PROVIDENCE – Rep. Nancy Pelosi, the Democratic leader in the U.S. House of Representatives, stopped in Rhode Island Monday to talk about design and manufacturing with students, educators, entrepreneurs and other economic development stakeholders at the RI School of Design and to help raise money for Congressman David Cicilline by keynoting his third annual Women’s Conference at the Biltmore Hotel.
“We can have innovation, we can have creativity and invention, but a lot of the innovation springs from manufacturing,” Pelosi said at a roundtable discussion at RISD’s Chace Center. “You can’t just have an idea and someone scales up overseas and expect that we are going to retain our comparative advantage” in the world
“In order to get the benefit of the creativity, you have to make it in America,” she said, taking the phrase Cicilline uses for a package of bills intended to assist manufacturing in the United States and Rhode Island.
Rhode Island has a rich manufacturing history dating back to the start of the American Industrial Revolution and one of the most esteemed design schools in the nation, making it an appropriate place to take STEM, the education acronym for Science, Technology, Engineering and Math, and turning it into STEAM by adding an A for the arts as an integral part of a plan for the country’s economic future.
Cicilline told the group “this is an opportunity for Rhode Island and the region to seize this occasion to look at the opportunities at the intersection of design and manufacturing.”
“Without incorporating art and design into the STEM fields, and promoting creativity,” 2nd District Rep. Jim Langevin added, “we know we are not going to realize our full potential.”
RISD President John Maeda said his school could be “a national resource to reignite American manufacturing.”
“One of the concerns we have is that there is opposition in the Congress, which we need to dispel, that one of the reasons they are negative on our investment in education is because some schools in America are teaching children critical thinking,” Pelosi said. “That may sound strange to you, but it is part of the argument about why we shouldn’t have a federal investment in education.”
The idea of “science or faith, take a choice,” she said, leads to “content restrictions” as to what type of federal dollars should go toward investment in creativity,” even though, she joked, “science is the answer to our prayers.”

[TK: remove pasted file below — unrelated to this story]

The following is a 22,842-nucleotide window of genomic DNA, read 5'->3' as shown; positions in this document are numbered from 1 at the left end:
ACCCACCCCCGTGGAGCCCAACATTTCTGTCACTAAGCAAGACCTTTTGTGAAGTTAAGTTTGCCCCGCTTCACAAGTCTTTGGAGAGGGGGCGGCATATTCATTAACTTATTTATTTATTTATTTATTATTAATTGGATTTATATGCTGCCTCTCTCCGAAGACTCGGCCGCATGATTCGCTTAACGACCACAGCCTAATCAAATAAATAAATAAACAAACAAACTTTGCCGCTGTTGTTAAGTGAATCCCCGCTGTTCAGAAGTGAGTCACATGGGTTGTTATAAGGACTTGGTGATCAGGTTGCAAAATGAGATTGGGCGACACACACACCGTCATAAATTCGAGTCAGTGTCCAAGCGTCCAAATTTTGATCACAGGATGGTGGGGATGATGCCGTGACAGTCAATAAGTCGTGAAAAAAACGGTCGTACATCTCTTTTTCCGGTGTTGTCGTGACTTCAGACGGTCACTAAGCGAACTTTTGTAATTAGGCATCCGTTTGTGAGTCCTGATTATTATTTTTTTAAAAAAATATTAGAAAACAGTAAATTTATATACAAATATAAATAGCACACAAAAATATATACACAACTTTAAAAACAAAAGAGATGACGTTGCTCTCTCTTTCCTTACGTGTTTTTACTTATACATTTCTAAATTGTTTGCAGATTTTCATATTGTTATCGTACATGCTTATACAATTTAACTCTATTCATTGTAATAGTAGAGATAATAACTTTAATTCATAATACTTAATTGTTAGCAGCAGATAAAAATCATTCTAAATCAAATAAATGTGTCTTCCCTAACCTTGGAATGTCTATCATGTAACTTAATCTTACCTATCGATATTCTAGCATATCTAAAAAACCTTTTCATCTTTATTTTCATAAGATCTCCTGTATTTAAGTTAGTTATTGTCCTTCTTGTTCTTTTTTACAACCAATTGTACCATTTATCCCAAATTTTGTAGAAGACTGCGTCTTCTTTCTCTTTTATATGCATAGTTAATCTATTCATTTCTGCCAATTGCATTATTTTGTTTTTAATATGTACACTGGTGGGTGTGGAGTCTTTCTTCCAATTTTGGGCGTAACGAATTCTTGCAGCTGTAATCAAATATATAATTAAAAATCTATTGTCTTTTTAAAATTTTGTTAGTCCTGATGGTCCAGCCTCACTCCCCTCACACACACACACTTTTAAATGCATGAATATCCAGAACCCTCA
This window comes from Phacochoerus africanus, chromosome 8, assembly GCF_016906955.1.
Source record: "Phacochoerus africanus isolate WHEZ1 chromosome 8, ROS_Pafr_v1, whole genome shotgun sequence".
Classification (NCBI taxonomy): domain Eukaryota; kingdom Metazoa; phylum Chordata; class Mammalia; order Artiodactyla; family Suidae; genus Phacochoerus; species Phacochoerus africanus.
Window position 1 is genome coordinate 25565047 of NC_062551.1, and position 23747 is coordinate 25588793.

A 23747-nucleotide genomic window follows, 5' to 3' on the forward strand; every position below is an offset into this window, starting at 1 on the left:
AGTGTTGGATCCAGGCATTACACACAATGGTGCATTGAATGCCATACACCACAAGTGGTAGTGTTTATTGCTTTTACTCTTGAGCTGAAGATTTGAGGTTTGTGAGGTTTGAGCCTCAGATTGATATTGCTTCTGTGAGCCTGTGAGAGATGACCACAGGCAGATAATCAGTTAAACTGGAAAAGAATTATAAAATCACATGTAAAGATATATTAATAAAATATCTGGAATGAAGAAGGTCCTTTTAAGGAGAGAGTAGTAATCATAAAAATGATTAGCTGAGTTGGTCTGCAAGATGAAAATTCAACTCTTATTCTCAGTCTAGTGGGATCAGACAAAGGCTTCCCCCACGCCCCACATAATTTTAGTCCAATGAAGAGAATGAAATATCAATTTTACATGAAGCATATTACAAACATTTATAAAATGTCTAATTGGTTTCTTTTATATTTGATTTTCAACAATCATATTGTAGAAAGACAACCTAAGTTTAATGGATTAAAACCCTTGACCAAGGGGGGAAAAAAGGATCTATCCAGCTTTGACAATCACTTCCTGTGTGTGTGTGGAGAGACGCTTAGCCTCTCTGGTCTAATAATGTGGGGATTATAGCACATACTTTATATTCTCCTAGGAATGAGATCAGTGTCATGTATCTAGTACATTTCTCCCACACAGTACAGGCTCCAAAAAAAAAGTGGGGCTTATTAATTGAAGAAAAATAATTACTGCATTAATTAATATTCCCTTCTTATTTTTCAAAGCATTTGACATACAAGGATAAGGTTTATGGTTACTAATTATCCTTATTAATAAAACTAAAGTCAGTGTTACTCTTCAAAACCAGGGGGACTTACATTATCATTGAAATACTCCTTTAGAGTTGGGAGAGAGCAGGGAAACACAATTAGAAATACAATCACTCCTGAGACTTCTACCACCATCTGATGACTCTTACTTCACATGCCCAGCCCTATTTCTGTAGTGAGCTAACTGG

“So just recognize, when you think ‘why aren’t they doing this?’ that there are some challenges you might not even suspect.”
Jack Templin, a founder of the start-up accelerator Betaspring in Providence said, “the rate of change is really speeding up. My biggest worry may be, as a country, we are trying to restore things from the past when we should really be embracing transformation. We really need to listen to the millennials, who I see in my interaction with them not only embracing technology, but whole new cultural models.
Pelosi also took a brief time to talk with reporters about national issues.
Asked whether partisanly divided Congress can become a functioning body once again, Pelosi said, “I certainly hope so. It was when President Bush was president and we (Democrats) were in the majority. We worked with him. They (Republicans) are obstructing President Obama, that’s just not right.”
With action on a U.S. Senate bill on immigration expected by the end of the week, the Democratic leader said the House has been working “in a bipartisan way, over the years, and have come up with a product that we can go forward with. It has some poison pills that I don’t like, but they’re not lethal. It’s a product we can move forward with. How it is treated in committee and on the floor of the House will determine how much support it will have in a bi-partisan way but it has been bi-partisan up until now and I hope it will continue to be.
“As a House leader, I want the House to have a bill,” she said. “It is important to who we are as a nation, by and large a nation of immigrants, it’s who we are in terms of respect for the dignity of the people who are here. It’s important to our economy as well.”
Pelosi reiterated her previous stand that Edward Snowden, who leaked information about National Security Agency spy programs “should be prosecuted because he broke the law and told other countries what we were doing in relationship to them, which is a far cry from saying I think the government should be surveilling the American people.
“The point is this: some right-wing organizations are saying “Oh, Obama is doing the same thing President Bush did. That is not true.”
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